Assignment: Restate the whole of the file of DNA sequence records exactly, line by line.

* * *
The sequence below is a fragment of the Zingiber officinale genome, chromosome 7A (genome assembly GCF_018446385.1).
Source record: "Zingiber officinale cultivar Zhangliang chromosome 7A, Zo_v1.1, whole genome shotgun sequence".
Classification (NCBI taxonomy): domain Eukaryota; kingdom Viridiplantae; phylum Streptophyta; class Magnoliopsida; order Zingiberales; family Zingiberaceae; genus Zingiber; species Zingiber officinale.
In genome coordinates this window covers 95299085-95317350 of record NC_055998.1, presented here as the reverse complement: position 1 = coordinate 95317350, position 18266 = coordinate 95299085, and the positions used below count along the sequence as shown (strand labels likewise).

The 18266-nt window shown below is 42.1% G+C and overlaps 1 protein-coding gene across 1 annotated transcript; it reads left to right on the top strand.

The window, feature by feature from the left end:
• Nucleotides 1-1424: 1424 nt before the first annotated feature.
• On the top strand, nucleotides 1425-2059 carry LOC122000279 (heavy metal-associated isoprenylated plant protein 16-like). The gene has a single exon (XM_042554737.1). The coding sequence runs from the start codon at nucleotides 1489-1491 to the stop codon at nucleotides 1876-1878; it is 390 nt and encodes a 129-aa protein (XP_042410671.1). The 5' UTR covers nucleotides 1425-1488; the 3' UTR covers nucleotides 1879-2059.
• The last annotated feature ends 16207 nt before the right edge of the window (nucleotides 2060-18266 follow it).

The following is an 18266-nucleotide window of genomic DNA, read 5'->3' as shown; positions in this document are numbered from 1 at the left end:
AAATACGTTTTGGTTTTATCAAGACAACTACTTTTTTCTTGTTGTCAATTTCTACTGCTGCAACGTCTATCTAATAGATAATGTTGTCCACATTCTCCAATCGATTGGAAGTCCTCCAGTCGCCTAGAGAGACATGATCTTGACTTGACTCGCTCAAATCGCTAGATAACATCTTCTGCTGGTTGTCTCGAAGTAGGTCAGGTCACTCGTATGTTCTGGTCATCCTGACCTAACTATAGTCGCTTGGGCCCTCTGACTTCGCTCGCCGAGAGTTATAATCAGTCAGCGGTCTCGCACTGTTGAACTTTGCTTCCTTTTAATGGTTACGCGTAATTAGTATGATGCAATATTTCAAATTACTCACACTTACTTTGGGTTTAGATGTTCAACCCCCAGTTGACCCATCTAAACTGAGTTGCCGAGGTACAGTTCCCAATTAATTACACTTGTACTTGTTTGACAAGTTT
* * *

The sequence below is a fragment of the Zingiber officinale genome, chromosome 7A (genome assembly GCF_018446385.1).
Source record: "Zingiber officinale cultivar Zhangliang chromosome 7A, Zo_v1.1, whole genome shotgun sequence".
Classification (NCBI taxonomy): domain Eukaryota; kingdom Viridiplantae; phylum Streptophyta; class Magnoliopsida; order Zingiberales; family Zingiberaceae; genus Zingiber; species Zingiber officinale.
In genome coordinates this window covers 95299085-95317350 of record NC_055998.1, presented here as the reverse complement: position 1 = coordinate 95317350, position 18266 = coordinate 95299085, and the positions used below count along the sequence as shown (strand labels likewise).

The 18266-nt window shown below is 42.1% G+C and overlaps 1 protein-coding gene across 1 annotated transcript; it reads left to right on the top strand.

The window, feature by feature from the left end:
• Nucleotides 1-1424: 1424 nt before the first annotated feature.
• On the top strand, nucleotides 1425-2059 carry LOC122000279 (heavy metal-associated isoprenylated plant protein 16-like). The gene has a single exon (XM_042554737.1). The coding sequence runs from the start codon at nucleotides 1489-1491 to the stop codon at nucleotides 1876-1878; it is 390 nt and encodes a 129-aa protein (XP_042410671.1). The 5' UTR covers nucleotides 1425-1488; the 3' UTR covers nucleotides 1879-2059.
• The last annotated feature ends 16207 nt before the right edge of the window (nucleotides 2060-18266 follow it).

The following is an 18266-nucleotide window of genomic DNA, read 5'->3' as shown; positions in this document are numbered from 1 at the left end:
AAATACGTTTTGGTTTTATCAAGACAACTACTTTTTTCTTGTTGTCAATTTCTACTGCTGCAACGTCTATCTAATAGATAATGTTGTCCACATTCTCCAATCGATTGGAAGTCCTCCAGTCGCCTAGAGAGACATGATCTTGACTTGACTCGCTCAAATCGCTAGATAACATCTTCTGCTGGTTGTCTCGAAGTAGGTCAGGTCACTCGTATGTTCTGGTCATCCTGACCTAACTATAGTCGCTTGGGCCCTCTGACTTCGCTCGCCGAGAGTTATAATCAGTCAGCGGTCTCGCACTGTTGAACTTTGCTTCCTTTTAATGGTTACGCGTAATTAGTATGATGCAATATTTCAAATTACTCACACTTACTTTGGGTTTAGATGTTCAACCCCCAGTTGACCCATCTAAACTGAGTTGCCGAGGTACAGTTCCCAATTAATTACACTTGTACTTGTTTGACAAGTTT